Editorial: Looking anew at school reform

In the wake of the economic downturn, educational systems in the 50 states have been facing dramatic cuts or reform, or both. In Kansas City last week, the school board there narrowly approved a measure (5-4) to close nearly half of that district’s schools in an effort to consolidate and reduce a projected $50 million shortfall. The approved plan calls for closing 29 of the district’s 61 schools. About 700 of the district’s 3,000 jobs, including 285 teachers, are expected to be cut.

The action taken in Kansas City is mentioned in this Vermont newspaper because too often critics of Vermont’s educational system paint the problem as if it is Vermont’s own. Critics cite the rapid increase in educational spending as if it is all the fault of Acts 60 and 68, or of the state’s teacher union, or our town meeting form of government.

It isn’t so. The problems facing Vermont are a microcosm of those facing the nation, with many of the same fundamental roots: rapidly rising health care costs, an aging teacher population that is paid more the longer they serve a school district (which also keeps them from changing jobs or transferring to other schools), technology costs, rising special education costs, and on and on. Knowing that Vermont is not alone, it would be enormously helpful if critics of the state’s school system would drop their myopic perspectives and look more broadly at the solutions Vermont may be able to employ.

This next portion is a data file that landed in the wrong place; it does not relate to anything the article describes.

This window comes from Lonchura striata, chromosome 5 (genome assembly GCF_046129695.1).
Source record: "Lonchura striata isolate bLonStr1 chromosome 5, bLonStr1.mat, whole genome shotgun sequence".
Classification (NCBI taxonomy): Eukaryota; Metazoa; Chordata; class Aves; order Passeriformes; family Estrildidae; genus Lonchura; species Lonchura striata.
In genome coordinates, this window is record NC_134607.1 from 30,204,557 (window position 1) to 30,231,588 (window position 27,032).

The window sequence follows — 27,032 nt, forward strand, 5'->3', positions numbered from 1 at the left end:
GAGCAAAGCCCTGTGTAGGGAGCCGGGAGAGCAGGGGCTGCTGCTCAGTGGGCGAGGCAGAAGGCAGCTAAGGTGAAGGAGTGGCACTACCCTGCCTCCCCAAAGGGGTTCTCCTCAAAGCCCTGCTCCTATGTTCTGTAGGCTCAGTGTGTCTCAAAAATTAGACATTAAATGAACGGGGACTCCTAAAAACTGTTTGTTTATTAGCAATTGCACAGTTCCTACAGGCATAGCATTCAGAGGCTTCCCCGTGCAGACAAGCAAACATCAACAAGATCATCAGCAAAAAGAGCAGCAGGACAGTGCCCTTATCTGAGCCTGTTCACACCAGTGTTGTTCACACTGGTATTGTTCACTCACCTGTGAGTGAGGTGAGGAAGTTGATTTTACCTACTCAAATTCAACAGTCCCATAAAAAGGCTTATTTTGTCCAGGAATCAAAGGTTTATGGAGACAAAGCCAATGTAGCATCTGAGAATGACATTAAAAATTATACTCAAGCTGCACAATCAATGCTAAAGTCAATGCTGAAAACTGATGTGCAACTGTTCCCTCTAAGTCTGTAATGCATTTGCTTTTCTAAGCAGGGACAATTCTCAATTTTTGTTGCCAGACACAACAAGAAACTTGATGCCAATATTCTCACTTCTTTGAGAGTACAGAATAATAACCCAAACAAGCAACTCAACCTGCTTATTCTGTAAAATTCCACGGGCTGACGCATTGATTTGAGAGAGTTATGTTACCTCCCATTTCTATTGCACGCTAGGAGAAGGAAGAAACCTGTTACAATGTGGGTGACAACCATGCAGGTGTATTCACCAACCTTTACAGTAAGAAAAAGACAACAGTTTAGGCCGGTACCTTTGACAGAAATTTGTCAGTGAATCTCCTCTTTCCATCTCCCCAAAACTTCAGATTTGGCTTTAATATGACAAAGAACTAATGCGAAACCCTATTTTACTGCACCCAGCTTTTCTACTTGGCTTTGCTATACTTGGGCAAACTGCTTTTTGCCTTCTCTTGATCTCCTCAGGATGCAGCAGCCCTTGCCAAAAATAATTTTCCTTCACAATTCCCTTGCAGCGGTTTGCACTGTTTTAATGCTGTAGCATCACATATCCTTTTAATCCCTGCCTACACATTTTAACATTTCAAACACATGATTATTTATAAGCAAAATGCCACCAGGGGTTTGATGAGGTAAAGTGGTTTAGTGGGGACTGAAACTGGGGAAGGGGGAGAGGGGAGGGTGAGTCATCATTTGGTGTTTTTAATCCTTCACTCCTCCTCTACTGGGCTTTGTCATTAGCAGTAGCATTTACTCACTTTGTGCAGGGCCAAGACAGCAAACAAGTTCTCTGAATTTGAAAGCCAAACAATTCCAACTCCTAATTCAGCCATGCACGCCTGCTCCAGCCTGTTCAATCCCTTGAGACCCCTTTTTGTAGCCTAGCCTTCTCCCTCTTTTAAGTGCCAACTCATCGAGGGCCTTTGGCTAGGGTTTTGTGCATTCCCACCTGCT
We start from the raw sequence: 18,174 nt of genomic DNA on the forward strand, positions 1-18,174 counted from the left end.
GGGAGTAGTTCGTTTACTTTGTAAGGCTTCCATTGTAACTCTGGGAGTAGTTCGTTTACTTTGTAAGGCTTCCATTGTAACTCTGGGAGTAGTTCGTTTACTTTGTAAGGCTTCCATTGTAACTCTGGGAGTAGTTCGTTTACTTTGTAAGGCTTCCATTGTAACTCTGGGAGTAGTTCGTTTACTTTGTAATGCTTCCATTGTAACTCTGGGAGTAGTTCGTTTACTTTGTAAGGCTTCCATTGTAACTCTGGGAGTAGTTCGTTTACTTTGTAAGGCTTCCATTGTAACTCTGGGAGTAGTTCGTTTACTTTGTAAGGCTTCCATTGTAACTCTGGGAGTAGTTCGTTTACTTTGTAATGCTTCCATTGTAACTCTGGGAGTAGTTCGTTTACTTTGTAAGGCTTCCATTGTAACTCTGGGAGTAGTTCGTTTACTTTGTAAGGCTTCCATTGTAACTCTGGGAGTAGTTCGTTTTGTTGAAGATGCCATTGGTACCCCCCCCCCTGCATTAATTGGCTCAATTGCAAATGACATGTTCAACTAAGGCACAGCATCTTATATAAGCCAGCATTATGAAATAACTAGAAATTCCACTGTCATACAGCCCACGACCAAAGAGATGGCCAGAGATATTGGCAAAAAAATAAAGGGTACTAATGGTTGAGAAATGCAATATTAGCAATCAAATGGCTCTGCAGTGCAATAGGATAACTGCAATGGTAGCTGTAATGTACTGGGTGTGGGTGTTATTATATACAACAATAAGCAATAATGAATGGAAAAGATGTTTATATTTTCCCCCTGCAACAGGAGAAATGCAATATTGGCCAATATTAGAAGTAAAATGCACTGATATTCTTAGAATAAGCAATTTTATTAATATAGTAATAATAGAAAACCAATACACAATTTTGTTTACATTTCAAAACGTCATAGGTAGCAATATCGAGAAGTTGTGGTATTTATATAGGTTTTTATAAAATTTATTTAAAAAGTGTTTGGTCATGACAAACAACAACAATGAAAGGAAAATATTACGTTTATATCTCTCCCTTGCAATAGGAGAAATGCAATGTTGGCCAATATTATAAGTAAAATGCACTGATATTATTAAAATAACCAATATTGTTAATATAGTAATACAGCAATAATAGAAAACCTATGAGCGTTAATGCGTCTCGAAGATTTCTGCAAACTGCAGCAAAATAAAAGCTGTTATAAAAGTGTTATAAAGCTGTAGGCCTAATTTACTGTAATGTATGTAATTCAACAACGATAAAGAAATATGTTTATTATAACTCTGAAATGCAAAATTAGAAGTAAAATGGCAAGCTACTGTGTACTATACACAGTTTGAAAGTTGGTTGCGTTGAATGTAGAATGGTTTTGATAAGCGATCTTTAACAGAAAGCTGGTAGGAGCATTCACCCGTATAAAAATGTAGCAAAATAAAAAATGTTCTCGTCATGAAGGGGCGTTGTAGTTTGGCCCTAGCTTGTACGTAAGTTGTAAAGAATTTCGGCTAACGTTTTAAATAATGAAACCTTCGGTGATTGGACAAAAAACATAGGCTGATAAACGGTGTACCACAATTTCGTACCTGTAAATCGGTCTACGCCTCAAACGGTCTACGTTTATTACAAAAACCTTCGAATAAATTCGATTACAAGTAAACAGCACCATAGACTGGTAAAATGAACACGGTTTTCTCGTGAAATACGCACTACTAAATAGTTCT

What we know is that the state’s funding for education is taxing residents on an ever-increasing trend line that is not sustainable. (In the past decade, net education property taxes in Vermont have more than doubled, from $450 million to $900 million; meanwhile, education spending has increased  $600 million since 1997 to $1.4 billion today.) We know that student enrollments are declining in many school districts leading to school facilities that are underutilized and don’t make economic sense to operate. And, yes, we know that we have communities that simply do not want to lose their town elementary schools to consolidation, regardless of the costs.

Inherent conflicts need to be resolved, but we also know they won’t be resolved by slashing budgets.

What’s needed are perspectives that take the excellent school system Vermont has (compared with the nation Vermont’s schools are near the top) and restructure it in such a way that outcomes are improved, while costs are respectfully contained. The goal should be to make Vermont’s schools the envy of the nation, producing a skilled workforce and college-bound graduates — with the emphasis on K-16, not just K-12.

Vermont has several advantages to help make this happen: Our schools are already good, we are accustomed to financing education and believe in good outcomes, we are small and nimble enough to make creative solutions successful, and — as a state — we need this to work. We are too small to lose our best and brightest to other states; our future depends on creating a quality of life here that is next to none when it comes to providing a safe place to raise a family, great recreational opportunities, and schools that provide one of the best public educations available.